After the concrete had been poured, the electrical floor box 20 is located and the concrete above the mud cap is removed. Next, the mud cap and any concrete debris inside the interior 26 of the floor box 20 is also removed. The power and communication assemblies 54, 56 are then electrically connected, via wiring means such as wiring clips, soldering, or wiring crimps, to the in-floor distribution systems 22 and 24. The power and communication assemblies 54, 56 are physically connected, via threaded fasteners 226, to the lower portion 46 of the floor box 20. The activation kit 52 is then connected to the tabs 212 of the fingers 136 by inserting the fasteners 216 into the apertures 214 of the tabs 212. The floor box 20 is activated by inserting a power or communications plug (not shown) into the appropriate power or communication interface 166 and 168, respectively, thereby establishing communication between the plug and the in-floor distribution systems 22 and 24.

The lower portion 46, the bracket plate 50, and the activation kit 52 are preferably made of a metallic material (steel) with the lower portion of the electrical floor box being stamped from a piece of steel. The use of a molded plastic upper portion 48 is desirable both from the stand point of manufacturing and of serving various user needs. The plastic upper portion 48 permits a great variance in shape which cannot be obtained by stamping the portion from steel, which requires greater and more costly secondary manufacturing operations. One type of plastic which may be used for molding the upper portion 46 of the electrical floor box 20 is PVC.

While particular elements, embodiments and applications of the present invention have been shown and described, it will be understood, of course, that the invention is not limited thereto since modifications may be made by those skilled in the art, particularly in light of the foregoing teachings. It is therefore contemplated by the appended claims to cover such modifications as incorporate those features which come within the spirit and scope of the invention.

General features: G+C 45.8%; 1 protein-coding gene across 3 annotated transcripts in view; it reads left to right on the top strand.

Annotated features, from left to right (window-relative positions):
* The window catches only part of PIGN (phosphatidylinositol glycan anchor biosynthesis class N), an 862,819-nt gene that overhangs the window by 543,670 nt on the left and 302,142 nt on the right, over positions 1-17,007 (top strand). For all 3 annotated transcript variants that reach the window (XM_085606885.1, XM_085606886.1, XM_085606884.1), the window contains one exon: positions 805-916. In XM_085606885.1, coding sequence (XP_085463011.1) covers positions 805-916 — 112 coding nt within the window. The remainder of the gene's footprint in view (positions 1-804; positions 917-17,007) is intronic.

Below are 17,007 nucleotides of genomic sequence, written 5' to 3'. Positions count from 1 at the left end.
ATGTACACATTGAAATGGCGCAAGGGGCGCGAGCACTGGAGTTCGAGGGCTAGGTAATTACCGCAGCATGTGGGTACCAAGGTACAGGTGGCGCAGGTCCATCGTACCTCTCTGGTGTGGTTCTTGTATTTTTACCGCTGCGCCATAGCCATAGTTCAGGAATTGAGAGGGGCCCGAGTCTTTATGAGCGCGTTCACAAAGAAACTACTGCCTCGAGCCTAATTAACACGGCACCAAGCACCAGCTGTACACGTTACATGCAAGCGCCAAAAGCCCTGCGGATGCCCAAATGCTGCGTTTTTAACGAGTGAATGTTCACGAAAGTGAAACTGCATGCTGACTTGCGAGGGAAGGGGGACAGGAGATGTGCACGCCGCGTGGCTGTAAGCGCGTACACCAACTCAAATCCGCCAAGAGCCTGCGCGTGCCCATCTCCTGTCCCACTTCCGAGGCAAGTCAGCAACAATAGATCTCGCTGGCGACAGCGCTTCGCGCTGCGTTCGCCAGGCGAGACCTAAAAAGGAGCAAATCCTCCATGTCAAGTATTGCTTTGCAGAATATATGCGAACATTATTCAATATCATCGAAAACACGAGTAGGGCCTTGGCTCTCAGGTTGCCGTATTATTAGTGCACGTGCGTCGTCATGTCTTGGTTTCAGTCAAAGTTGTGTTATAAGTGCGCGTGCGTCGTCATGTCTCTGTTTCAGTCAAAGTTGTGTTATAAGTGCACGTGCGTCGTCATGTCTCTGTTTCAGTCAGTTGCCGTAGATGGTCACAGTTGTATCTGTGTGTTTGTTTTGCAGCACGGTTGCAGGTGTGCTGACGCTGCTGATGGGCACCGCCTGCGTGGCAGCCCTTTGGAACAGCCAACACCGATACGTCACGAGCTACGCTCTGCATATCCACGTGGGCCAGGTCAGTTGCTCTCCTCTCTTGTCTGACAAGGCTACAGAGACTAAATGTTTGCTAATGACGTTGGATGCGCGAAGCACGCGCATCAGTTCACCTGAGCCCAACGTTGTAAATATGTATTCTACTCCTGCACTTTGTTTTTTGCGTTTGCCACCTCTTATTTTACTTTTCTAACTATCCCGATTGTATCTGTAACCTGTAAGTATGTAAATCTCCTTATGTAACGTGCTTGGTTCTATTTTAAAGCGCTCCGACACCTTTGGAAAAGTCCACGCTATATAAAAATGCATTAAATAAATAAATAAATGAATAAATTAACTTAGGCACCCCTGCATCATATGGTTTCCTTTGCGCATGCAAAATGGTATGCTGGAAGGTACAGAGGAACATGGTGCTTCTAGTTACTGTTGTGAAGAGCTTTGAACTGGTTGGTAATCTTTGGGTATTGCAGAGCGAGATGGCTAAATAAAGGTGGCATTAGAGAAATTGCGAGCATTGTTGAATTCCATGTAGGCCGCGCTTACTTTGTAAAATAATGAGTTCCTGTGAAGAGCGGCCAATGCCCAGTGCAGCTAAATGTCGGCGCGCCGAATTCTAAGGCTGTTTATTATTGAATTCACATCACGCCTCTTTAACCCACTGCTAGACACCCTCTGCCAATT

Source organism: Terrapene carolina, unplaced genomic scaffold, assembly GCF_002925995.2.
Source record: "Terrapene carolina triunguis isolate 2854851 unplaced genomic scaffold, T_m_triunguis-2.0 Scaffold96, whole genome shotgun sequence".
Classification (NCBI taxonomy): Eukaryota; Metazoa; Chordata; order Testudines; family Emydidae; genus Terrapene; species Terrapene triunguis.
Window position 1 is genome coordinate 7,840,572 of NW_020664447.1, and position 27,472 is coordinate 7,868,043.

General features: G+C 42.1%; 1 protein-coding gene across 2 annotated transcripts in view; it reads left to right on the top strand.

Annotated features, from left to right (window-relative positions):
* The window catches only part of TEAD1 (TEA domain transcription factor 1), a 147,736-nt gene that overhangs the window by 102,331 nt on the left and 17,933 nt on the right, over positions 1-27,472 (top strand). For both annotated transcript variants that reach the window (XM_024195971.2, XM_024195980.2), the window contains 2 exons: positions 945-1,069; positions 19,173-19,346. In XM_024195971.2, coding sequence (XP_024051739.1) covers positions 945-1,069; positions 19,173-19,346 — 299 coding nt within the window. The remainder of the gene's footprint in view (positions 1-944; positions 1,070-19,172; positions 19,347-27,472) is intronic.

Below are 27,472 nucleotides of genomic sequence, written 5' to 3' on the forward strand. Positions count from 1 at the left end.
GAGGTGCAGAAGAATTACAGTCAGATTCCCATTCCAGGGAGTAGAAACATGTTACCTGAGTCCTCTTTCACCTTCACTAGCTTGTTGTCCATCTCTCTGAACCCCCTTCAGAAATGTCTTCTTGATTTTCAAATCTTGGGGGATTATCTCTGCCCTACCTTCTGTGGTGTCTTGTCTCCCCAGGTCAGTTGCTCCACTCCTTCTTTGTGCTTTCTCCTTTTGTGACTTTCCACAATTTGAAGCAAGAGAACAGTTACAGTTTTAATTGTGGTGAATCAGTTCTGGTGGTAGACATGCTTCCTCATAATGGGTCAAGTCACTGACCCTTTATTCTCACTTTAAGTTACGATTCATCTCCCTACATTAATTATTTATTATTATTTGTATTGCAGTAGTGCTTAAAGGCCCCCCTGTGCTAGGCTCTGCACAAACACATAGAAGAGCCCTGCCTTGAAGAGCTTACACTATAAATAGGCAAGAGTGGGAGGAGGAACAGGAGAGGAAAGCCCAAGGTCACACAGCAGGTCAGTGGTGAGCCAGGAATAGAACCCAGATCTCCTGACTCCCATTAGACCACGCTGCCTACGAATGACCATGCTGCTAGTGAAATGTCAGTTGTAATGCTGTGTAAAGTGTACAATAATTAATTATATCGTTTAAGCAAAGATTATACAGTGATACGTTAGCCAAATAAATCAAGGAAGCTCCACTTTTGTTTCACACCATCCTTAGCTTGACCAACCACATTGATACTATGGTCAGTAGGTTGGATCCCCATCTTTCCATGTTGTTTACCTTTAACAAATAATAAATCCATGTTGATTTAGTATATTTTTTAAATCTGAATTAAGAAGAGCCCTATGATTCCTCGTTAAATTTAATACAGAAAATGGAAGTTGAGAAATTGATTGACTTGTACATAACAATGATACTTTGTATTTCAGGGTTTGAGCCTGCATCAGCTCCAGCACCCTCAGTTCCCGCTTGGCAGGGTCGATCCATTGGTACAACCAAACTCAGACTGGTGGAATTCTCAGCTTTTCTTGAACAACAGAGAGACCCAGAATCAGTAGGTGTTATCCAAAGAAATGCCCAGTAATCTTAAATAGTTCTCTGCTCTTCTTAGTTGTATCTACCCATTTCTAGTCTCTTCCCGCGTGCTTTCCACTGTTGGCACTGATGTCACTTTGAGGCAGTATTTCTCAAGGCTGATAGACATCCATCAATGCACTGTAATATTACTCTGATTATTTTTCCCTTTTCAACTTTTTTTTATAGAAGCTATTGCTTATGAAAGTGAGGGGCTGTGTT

Claims (17)

What is claimed:
1. An electrical floor box comprising:
a housing defining a hollow interior, a plurality of wiring compartments extending radially from and opening to the hollow interior, and a plurality of conductor tunnels formed radially external of the hollow interior and interconnecting the plurality of wiring compartments.
2. The electrical floor box as claimed in claim 1, wherein the housing comprises:
a lower portion having a base and a plurality of side walls extending upwardly from the base; and
an upper portion connectable to the plurality of side walls of the lower portion forming the hollow interior and the plurality of wiring compartments.
3. The electrical floor box as claimed in claim 2, wherein the plurality of wiring compartments are disposed adjacent each other.
4. The electrical floor box as claimed in claim 2, wherein the upper portion of the housing is slidably connectable to the lower portion of the housing.
5. The electrical floor box as claimed in claim 4, wherein the upper portion of the housing includes a central opening which provides access to the hollow interior.
6. The electrical floor box as claimed in claim 2, wherein as least one of the plurality of side walls has a knock-out.